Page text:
Japan’s key gauge of inflation dropped to its lowest level since 2017, the latest indication of the difficulty faced by the Bank of Japan (BOJ) in generating price growth as speculation grows that it might add to its stimulus as early as next month.
Consumer prices excluding fresh food rose 0.5 percent last month from a year earlier, matching economists’ median estimate, the Japanese Ministry of Internal Affairs said.
A drop in energy prices was the biggest factor in the slowdown, it said.
Japan’s key inflation gauge has not risen above 1 percent in years and is expected to remain subdued in the next few months as education costs weigh on prices.
Bank of Japan Governor Haruhiko Kuroda on Thursday ordered a review to see if developments overseas have the potential to kill off momentum in Japanese prices toward the bank’s 2 percent target.
Compared with a month ago, Kuroda said he is now “more inclined” to go ahead with easing.
Energy prices, which have been contributing less to price gains since October last year, fell overall for the first time since January 2017.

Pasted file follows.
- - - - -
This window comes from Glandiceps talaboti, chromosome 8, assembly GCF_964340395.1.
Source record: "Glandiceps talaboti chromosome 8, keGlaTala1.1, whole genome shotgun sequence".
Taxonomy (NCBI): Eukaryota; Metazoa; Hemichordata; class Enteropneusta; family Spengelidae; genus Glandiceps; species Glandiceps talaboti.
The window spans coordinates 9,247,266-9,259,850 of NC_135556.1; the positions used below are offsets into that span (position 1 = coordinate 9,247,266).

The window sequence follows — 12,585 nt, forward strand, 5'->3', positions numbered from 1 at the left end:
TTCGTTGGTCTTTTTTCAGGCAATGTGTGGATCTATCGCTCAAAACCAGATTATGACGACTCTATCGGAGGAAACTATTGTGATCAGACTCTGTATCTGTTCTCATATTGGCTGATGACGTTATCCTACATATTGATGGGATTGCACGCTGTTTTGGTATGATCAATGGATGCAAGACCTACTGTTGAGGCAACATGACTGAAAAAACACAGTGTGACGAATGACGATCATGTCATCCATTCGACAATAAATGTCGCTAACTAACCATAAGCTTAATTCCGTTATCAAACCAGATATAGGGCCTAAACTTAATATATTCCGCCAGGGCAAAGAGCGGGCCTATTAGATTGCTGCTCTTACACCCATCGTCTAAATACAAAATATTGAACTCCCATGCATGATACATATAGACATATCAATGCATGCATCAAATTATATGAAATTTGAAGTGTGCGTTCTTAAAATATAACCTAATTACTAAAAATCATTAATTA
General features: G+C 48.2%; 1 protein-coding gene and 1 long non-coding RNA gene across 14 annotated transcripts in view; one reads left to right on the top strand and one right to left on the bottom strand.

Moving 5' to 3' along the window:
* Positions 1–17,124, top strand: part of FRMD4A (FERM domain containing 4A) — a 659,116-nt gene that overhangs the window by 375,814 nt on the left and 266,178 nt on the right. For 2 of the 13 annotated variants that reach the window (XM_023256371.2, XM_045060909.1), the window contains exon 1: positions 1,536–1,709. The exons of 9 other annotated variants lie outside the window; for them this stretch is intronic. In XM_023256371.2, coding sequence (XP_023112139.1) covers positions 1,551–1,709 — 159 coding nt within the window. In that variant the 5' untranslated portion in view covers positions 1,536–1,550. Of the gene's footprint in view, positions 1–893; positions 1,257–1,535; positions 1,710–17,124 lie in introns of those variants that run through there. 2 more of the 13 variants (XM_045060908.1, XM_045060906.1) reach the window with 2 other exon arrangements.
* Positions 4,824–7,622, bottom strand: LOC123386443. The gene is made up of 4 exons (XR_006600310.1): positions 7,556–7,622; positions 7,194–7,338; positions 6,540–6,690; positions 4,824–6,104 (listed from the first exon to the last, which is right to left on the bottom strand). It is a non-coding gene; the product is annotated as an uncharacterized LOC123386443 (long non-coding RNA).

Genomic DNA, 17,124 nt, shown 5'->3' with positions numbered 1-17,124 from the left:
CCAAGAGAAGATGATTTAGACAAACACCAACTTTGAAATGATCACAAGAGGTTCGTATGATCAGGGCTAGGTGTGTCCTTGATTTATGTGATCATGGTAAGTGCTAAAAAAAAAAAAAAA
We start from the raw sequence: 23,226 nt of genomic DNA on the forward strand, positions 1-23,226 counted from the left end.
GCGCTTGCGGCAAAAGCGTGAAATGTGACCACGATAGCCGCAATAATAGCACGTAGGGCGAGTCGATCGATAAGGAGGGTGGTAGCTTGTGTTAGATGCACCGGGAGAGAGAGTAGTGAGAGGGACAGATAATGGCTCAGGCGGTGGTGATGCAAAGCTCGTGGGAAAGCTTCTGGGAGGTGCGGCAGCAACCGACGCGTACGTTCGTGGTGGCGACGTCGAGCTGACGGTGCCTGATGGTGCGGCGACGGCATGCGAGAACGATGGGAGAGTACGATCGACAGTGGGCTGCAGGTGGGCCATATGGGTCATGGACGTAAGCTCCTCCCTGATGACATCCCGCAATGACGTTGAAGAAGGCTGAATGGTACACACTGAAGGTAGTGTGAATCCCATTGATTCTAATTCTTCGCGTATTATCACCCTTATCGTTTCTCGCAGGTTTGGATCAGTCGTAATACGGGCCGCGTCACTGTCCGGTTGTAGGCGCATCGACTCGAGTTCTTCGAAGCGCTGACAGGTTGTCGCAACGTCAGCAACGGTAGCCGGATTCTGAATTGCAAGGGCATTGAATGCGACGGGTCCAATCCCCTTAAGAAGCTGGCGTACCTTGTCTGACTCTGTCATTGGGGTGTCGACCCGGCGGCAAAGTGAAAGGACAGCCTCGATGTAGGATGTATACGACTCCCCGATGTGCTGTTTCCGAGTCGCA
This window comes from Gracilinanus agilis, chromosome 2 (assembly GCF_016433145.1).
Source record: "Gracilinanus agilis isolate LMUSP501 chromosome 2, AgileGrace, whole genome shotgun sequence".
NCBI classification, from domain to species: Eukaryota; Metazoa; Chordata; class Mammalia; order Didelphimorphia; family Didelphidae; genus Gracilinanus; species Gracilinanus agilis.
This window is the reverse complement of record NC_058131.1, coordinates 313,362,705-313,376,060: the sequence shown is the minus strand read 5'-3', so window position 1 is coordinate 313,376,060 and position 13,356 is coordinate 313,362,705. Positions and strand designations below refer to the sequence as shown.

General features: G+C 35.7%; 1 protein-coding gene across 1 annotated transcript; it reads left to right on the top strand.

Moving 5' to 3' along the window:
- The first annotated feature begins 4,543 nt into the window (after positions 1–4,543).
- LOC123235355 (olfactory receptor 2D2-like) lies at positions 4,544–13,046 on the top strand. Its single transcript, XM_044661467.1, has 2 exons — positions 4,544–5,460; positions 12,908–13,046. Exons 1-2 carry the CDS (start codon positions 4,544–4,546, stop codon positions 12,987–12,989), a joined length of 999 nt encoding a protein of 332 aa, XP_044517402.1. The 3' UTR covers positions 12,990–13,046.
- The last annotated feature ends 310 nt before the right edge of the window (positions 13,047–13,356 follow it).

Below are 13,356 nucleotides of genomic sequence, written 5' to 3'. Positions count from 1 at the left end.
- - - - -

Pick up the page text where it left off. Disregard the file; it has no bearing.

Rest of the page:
Stripping out the effects of a drop in energy costs, last month’s inflation data might leave room for the central bank to argue that prices are actually moving in the right direction. Consumer prices excluding fresh food and energy rose 0.6 percent last month, exceeding economists’ forecasts for a 0.5 percent gain and above last year’s average pace of 0.4 percent.
“The BOJ will probably want to say price momentum is still upward, but they’ve already been pushed into a corner by price and economic data and will have to think about additional easing,” said Hiroshi Miyazaki, a senior economist at Mitsubishi UFJ Morgan Stanley in Tokyo.
A 2 percentage point sales tax hike that is to come into effect next month presents another risk that the bank will have to manage.
The previous increase to the tax in 2014 triggered a contraction of more than 7 percent the following quarter. Consumer spending has been supporting economic growth during an exports slump this year.
“Any pickup toward the 2 percent target is going to take a long time. We think the Bank of Japan will need to prepare for a longer-term effort to stoke consumer prices with a more flexible operational approach to its stimulus,” Bloomberg economist Yuki Masujima said.
Overall consumer prices rose 0.3 percent last month, matching economists’ median forecast. A 0.2 percent drop in hotel rates also weighed on inflation.
Separately, the central bank trimmed its bond purchases in a regular operation, a day after Kuroda said he would like to see a steeper yield curve.
Ten-year bond yields ticked up toward the bottom of the bank’s preferred range of plus or minus-0.2 percent.
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